--Kansas State coach Bill Snyder got a little too close to the action during one spring practice and was rolled by a pair of beefy linemen. The hit resulted in torn knee ligaments for the 70-year-old coach, yet he continued to observe the remainder of practice. Snyder was uncertain whether he'd undergo surgery to repair the ligament damage, which he said would only hurt his golf game. He estimated he played golf roughly three times in the three years he was retired.
QB Carson Coffman -- Made the most of full-time work with the first string in the spring game by throwing for 440 yards and seven touchdowns. An injury to QB Collin Klein allowed for more reps and Snyder acknowledged Coffman was the leader at that spot coming out of spring drills.
S Ty Zimmerman -- Joined the Wildcats as a grayshirt who enrolled last year part-time but could not engage in practices until this spring. Shined at receiver during an early scrimmage, then was moved to safety and picked up quickly on that position.
WR Brodrick Smith -- The Minnesota transfer led all receivers with 12 catches for 167 yards in the spring game. Smith showed the ability to gain separation, though he was going against second-string defenders.
QUOTE TO NOTE: "You think back a year ago in the spring game, (QB Carson Coffman) had pretty good numbers as well. You have to look at a lot of things outside the numbers." -- Kansas State coach Bill Snyder.STRATEGY AND PERSONNEL
2010 OUTLOOK: When Bill Snyder returned to coach Kansas State after a three-year layoff, he wanted to "smooth the waters." Turbulence that developed under overmatched coach Ron Prince was causing the program Snyder built to sink. The Wildcats responded by contending for the Big 12 North title, but a 6-6 finish with two wins over FCS teams prevented a bowl bid. Although it's obvious the Wildcats are better coached, based in part on the overwhelming improvement in their defense last season, many spots must be filled and depth is an issue. Winnable conference games in 2010 will come on the road, where Kansas State must play its final three games of the season. That could make it tough again to reach the postseason.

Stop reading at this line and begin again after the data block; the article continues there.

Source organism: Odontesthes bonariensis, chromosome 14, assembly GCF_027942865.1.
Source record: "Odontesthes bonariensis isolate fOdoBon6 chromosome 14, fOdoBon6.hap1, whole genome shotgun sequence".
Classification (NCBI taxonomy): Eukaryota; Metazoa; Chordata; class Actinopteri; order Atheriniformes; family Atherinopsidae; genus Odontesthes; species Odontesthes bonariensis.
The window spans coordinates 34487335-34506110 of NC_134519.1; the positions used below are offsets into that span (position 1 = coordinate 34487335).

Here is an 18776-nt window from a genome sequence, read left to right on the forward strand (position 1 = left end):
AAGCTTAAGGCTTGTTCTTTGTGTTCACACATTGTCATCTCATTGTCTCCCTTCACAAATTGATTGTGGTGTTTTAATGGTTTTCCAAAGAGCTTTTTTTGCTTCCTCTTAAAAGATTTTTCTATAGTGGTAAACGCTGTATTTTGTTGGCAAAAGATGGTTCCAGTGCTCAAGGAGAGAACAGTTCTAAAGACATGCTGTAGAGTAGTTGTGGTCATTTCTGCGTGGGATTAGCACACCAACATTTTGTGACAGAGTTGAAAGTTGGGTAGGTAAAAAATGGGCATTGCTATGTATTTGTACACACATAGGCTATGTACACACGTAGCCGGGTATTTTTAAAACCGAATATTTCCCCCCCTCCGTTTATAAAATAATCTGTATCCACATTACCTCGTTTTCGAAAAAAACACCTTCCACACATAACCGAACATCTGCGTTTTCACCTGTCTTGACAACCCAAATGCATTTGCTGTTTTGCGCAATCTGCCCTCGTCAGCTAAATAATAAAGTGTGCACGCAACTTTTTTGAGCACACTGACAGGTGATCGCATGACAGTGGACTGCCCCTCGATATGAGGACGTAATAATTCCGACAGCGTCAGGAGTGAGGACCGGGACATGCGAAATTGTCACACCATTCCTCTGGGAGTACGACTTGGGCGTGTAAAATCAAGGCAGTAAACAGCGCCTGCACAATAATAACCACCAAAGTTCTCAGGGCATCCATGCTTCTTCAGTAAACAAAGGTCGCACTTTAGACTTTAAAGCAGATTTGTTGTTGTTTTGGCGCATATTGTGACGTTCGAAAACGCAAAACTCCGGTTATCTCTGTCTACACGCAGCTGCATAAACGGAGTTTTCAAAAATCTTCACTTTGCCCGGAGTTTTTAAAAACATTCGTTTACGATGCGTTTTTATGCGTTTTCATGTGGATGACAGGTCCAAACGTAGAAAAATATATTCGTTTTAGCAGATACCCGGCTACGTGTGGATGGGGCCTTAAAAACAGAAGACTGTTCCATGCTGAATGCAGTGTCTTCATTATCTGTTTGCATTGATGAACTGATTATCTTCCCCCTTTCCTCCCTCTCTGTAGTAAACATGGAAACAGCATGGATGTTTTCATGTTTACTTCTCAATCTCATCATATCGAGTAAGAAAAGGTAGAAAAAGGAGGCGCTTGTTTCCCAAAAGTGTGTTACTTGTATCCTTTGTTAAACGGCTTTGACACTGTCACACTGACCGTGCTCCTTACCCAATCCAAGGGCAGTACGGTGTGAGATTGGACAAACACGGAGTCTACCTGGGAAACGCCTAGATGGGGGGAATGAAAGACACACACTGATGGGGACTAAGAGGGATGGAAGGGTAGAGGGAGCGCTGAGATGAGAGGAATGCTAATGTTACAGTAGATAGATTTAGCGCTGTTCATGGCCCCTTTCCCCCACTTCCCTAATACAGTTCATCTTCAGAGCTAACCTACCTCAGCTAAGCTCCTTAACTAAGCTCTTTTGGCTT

SCOUTING THE OFFENSE: Identifying a new starter at quarterback is the first priority. The leading candidate coming out of spring was Carson Coffman, though he began the 2009 season as the starter and lost the job. The QB will at least benefit by getting to hand off to RB Daniel Thomas, who led the Big 12 in rushing last season and could be an All-America candidate behind a line that returns four starters. The development of receivers is essential following the loss of Brandon Banks, though transfers Brodrick Smith and Chris Harper upgraded the talent within that position group. A tight end also must emerge following the loss of Jeron Mastrud, though Snyder is often content using that player predominantly as a blocker.